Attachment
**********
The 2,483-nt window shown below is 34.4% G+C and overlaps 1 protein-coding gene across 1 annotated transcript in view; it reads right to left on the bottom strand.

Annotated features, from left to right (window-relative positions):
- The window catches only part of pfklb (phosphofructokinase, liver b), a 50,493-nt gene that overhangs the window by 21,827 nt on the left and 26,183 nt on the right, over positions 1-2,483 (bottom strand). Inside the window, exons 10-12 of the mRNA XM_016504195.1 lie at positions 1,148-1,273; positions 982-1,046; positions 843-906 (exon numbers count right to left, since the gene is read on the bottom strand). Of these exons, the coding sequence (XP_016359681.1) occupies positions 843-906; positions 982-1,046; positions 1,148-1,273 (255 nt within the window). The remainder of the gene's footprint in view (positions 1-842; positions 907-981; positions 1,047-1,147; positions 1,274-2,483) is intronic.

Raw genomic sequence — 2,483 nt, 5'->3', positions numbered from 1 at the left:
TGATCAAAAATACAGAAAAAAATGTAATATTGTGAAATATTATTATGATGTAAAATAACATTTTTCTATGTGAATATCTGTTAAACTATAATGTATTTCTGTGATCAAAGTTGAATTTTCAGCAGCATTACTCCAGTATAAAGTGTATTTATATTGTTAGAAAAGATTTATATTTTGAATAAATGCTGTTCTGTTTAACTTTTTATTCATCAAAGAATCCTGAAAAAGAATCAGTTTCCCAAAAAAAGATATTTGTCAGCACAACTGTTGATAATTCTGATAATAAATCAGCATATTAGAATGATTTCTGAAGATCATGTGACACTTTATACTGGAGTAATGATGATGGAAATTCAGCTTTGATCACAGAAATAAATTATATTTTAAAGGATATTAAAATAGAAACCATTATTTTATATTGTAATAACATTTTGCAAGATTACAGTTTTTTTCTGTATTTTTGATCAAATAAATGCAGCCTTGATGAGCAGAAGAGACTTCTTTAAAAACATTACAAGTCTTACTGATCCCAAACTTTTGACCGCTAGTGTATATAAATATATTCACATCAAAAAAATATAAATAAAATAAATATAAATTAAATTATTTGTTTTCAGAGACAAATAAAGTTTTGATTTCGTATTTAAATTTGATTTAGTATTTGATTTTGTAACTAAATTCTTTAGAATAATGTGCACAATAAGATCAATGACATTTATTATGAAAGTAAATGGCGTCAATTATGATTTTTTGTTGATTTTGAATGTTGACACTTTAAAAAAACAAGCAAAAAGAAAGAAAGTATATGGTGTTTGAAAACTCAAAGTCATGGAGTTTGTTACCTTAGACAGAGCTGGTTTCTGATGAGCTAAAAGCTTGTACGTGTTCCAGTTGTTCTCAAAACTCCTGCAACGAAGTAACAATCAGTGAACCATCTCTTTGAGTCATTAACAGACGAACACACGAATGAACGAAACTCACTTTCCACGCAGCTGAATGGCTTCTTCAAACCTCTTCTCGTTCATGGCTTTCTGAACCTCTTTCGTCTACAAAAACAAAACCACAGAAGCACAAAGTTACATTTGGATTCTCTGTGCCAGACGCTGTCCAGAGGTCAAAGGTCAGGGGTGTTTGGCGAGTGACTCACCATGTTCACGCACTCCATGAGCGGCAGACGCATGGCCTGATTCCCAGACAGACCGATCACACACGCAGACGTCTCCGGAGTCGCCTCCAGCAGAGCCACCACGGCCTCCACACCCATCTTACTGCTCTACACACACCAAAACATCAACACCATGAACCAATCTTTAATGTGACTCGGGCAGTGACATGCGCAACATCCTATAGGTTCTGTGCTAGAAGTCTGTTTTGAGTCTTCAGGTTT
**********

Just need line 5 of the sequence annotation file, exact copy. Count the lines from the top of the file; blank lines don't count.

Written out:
TGATCAAAAATACAGAAAAAAATGTAATATTGTGAAATATTATTATGATGTAAAATAACATTTTTCTATGTGAATATCTGTTAAACTATAATGTATTTCTGTGATCAAAGTTGAATTTTCAGCAGCATTACTCCAGTATAAAGTGTATTTATATTGTTAGAAAAGATTTATATTTTGAATAAATGCTGTTCTGTTTAACTTTTTATTCATCAAAGAATCCTGAAAAAGAATCAGTTTCCCAAAAAAAGATATTTGTCAGCACAACTGTTGATAATTCTGATAATAAATCAGCATATTAGAATGATTTCTGAAGATCATGTGACACTTTATACTGGAGTAATGATGATGGAAATTCAGCTTTGATCACAGAAATAAATTATATTTTAAAGGATATTAAAATAGAAACCATTATTTTATATTGTAATAACATTTTGCAAGATTACAGTTTTTTTCTGTATTTTTGATCAAATAAATGCAGCCTTGATGAGCAGAAGAGACTTCTTTAAAAACATTACAAGTCTTACTGATCCCAAACTTTTGACCGCTAGTGTATATAAATATATTCACATCAAAAAAATATAAATAAAATAAATATAAATTAAATTATTTGTTTTCAGAGACAAATAAAGTTTTGATTTCGTATTTAAATTTGATTTAGTATTTGATTTTGTAACTAAATTCTTTAGAATAATGTGCACAATAAGATCAATGACATTTATTATGAAAGTAAATGGCGTCAATTATGATTTTTTGTTGATTTTGAATGTTGACACTTTAAAAAAACAAGCAAAAAGAAAGAAAGTATATGGTGTTTGAAAACTCAAAGTCATGGAGTTTGTTACCTTAGACAGAGCTGGTTTCTGATGAGCTAAAAGCTTGTACGTGTTCCAGTTGTTCTCAAAACTCCTGCAACGAAGTAACAATCAGTGAACCATCTCTTTGAGTCATTAACAGACGAACACACGAATGAACGAAACTCACTTTCCACGCAGCTGAATGGCTTCTTCAAACCTCTTCTCGTTCATGGCTTTCTGAACCTCTTTCGTCTACAAAAACAAAACCACAGAAGCACAAAGTTACATTTGGATTCTCTGTGCCAGACGCTGTCCAGAGGTCAAAGGTCAGGGGTGTTTGGCGAGTGACTCACCATGTTCACGCACTCCATGAGCGGCAGACGCATGGCCTGATTCCCAGACAGACCGATCACACACGCAGACGTCTCCGGAGTCGCCTCCAGCAGAGCCACCACGGCCTCCACACCCATCTTACTGCTCTACACACACCAAAACATCAACACCATGAACCAATCTTTAATGTGACTCGGGCAGTGACATGCGCAACATCCTATAGGTTCTGTGCTAGAAGTCTGTTTTGAGTCTTCAGGTTT